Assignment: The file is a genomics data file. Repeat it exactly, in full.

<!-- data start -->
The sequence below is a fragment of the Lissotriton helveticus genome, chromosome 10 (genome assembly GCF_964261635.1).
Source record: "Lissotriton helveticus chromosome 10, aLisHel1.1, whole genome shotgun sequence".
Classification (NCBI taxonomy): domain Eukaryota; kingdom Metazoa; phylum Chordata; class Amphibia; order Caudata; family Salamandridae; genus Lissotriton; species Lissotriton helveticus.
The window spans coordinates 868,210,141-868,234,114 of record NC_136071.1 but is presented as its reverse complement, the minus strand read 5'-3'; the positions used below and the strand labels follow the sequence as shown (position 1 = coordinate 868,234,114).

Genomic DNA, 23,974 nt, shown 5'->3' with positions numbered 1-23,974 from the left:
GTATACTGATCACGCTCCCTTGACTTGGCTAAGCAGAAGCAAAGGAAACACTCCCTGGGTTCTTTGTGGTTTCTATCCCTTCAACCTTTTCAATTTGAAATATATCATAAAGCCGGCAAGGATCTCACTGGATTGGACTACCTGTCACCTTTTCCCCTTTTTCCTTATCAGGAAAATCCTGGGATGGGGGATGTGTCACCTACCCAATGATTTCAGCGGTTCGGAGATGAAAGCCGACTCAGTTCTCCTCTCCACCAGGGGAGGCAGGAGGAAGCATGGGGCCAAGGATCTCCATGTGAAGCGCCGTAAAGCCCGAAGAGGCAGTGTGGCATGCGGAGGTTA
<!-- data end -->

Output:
The sequence below is a fragment of the Lissotriton helveticus genome, chromosome 10 (genome assembly GCF_964261635.1).
Source record: "Lissotriton helveticus chromosome 10, aLisHel1.1, whole genome shotgun sequence".
Classification (NCBI taxonomy): domain Eukaryota; kingdom Metazoa; phylum Chordata; class Amphibia; order Caudata; family Salamandridae; genus Lissotriton; species Lissotriton helveticus.
The window spans coordinates 868,210,141-868,234,114 of record NC_136071.1 but is presented as its reverse complement, the minus strand read 5'-3'; the positions used below and the strand labels follow the sequence as shown (position 1 = coordinate 868,234,114).

Genomic DNA, 23,974 nt, shown 5'->3' with positions numbered 1-23,974 from the left:
GTATACTGATCACGCTCCCTTGACTTGGCTAAGCAGAAGCAAAGGAAACACTCCCTGGGTTCTTTGTGGTTTCTATCCCTTCAACCTTTTCAATTTGAAATATATCATAAAGCCGGCAAGGATCTCACTGGATTGGACTACCTGTCACCTTTTCCCCTTTTTCCTTATCAGGAAAATCCTGGGATGGGGGATGTGTCACCTACCCAATGATTTCAGCGGTTCGGAGATGAAAGCCGACTCAGTTCTCCTCTCCACCAGGGGAGGCAGGAGGAAGCATGGGGCCAAGGATCTCCATGTGAAGCGCCGTAAAGCCCGAAGAGGCAGTGTGGCATGCGGAGGTTA